The Dean’s Travel Study Program takes place during the January intersession. The curriculum combines travel abroad, academic lectures, meetings with local lawyers, audiences with business leaders, and tours of historical sites, all to give participants a broader and a deeper understanding of the host countries prevailing legal cultures. The leaders of the Dean’s Travel Study Program ensure that multiple viewpoints are heard on issues ranging from human rights, to trade, to immigration, to politics.
This year Dean’s Travel Study will visit Paris, Amsterdam, Brussels, and The Hague. The graded, one-credit course provides students with a basic understanding of the EU legal system, litigation practices, and international arbitration and dispute resolution. Students will participate in a series of lectures discussing EU perspectives on different areas of law. The travel component of the course will take place January 2, 2019—January 12, 2019. By the conclusion of the course, students will have gained an understanding of key areas of EU law, as well as an understanding of the relevant history, judicial system and culture, and ongoing international refugee crisis. Grades for the course will be based on participation and short reflection papers.
Currently enrolled and matriculated St. John's University School of Law 2L, 3L, and 4L J.D. students who are in good academic standing may apply for the Dean's Travel Study Program. Students must have a valid passport.
A committee will make recommendations for participation in the program to the Dean shortly after the application deadline. Offers, including a wait-list, will be communicated by the end of October, and students must promptly inform the program director if they will participate. The program cost of $1,900 is due at the time that Spring semester tuition is due. Students can apply financial aid to the program cost.
Please complete the online or paper application and turn it in to Sheila Aronson in the Graduate Studies Office, located on the 3rd floor in Suite 3-01.
This class will examine the various issues faced by attorneys when representing clients in business transactions in emerging markets or developing countries. Besides classroom work, students will meet business and legal leaders in New York involved in emerging markets transactions and will travel to Uruguay during Spring Break for meetings and visits in that country. As part of the course, students will be expected to master doctrinal issues such as the regulation of mergers and acquisitions, the protection of foreign investments, and different aspects of cross-border contracting. There is particular emphasis on cross-cultural negotiation and dispute resolution. Students will also consider a variety of topics that affect the work of lawyers, including how cross-border deals are structured in order to achieve business goals and how workflow is managed in a complex business transaction. Grades will be based on a research paper, a reflection paper based on the travel component, and on participation both in class and in the various visits.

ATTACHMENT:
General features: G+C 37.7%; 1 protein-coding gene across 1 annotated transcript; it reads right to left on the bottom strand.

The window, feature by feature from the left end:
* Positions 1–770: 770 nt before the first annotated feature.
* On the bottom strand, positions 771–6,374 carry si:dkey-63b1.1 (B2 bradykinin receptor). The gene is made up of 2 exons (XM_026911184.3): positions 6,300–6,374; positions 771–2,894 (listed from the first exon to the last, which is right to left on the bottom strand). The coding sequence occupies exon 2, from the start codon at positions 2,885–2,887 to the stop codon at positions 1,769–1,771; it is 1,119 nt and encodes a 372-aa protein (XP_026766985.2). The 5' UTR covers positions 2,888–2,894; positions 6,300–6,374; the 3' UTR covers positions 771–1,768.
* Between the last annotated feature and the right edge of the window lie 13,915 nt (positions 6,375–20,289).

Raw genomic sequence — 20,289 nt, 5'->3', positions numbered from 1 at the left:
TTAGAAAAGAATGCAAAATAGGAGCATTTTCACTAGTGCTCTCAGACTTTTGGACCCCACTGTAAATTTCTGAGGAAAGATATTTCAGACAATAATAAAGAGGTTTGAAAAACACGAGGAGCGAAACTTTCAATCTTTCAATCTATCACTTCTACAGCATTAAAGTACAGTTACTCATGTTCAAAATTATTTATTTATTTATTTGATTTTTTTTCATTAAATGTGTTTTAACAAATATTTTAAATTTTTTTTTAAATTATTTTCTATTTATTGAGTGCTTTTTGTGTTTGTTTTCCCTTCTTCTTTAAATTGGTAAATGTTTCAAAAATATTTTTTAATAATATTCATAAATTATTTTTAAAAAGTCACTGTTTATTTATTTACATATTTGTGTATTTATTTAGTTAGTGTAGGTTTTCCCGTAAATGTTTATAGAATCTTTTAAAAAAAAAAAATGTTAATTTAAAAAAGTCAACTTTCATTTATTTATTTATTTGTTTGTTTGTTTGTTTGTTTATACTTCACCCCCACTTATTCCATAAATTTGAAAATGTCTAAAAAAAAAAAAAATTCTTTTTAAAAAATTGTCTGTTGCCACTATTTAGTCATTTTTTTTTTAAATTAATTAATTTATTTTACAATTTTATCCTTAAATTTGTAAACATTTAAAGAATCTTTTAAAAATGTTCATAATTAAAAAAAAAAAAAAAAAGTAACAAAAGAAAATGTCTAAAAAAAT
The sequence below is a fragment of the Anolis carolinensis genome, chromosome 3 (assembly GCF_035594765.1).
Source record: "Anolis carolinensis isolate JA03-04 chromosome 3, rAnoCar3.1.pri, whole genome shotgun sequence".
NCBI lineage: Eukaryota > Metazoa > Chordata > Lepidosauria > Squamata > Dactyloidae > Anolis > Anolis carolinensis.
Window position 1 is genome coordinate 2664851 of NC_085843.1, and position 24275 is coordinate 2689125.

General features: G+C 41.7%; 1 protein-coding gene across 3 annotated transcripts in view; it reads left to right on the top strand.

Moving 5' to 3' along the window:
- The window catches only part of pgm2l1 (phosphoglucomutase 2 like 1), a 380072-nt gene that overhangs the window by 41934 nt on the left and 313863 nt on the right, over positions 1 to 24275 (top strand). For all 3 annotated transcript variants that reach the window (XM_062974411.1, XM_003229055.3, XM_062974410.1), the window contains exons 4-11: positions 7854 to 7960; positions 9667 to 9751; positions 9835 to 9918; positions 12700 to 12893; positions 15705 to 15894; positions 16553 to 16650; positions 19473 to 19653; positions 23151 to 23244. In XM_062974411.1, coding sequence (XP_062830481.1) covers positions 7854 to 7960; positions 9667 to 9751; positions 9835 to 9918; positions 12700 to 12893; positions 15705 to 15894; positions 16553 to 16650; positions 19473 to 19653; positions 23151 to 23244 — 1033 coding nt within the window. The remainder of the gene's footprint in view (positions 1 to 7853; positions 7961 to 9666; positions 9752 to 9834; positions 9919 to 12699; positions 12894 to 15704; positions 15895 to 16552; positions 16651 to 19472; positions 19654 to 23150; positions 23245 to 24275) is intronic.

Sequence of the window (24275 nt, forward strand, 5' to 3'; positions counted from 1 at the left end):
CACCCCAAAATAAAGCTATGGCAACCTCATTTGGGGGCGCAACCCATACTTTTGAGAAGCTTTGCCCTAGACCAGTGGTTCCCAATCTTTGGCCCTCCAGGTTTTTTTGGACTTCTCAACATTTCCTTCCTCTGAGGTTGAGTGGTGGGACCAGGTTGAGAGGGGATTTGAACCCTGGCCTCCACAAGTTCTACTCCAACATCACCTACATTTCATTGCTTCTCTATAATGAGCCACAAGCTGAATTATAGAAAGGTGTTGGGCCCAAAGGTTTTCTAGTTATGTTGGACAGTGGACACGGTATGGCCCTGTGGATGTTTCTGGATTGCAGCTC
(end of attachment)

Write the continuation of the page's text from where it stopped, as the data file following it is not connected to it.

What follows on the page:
The travel component supports the regular coursework and informs student research projects. The travel component is meant to bring students in contact with the broad range of actors that they have read about: local businesspeople, foreign investors, regulators, diplomats, judges, and, of course, lawyers. The goal in each case is to foster a conversation among the students, professors and experts whom we will meet. In doing this, the students are able to explore the themes of the class in these discussions and form a clearer picture of the practice of business and law in such circumstances. The students will also (a) learn in depth about another country and, in particular its economy and legal culture and (b) will gain a perspective of the types of questions they should be asking (and answering) in their own research projects about the countries they are studying.
Currently enrolled and matriculated St. John's University School of Law 2L, 3L, and 4L J.D. students who are in good academic standing may apply. Students must have a valid passport.
A committee will assess applications and communicate decisions by mid-November. Students must promptly inform the program director if they will participate. The program cost of $2,000 is due at the time that Spring semester tuition is due. Financial aid may to the program cost.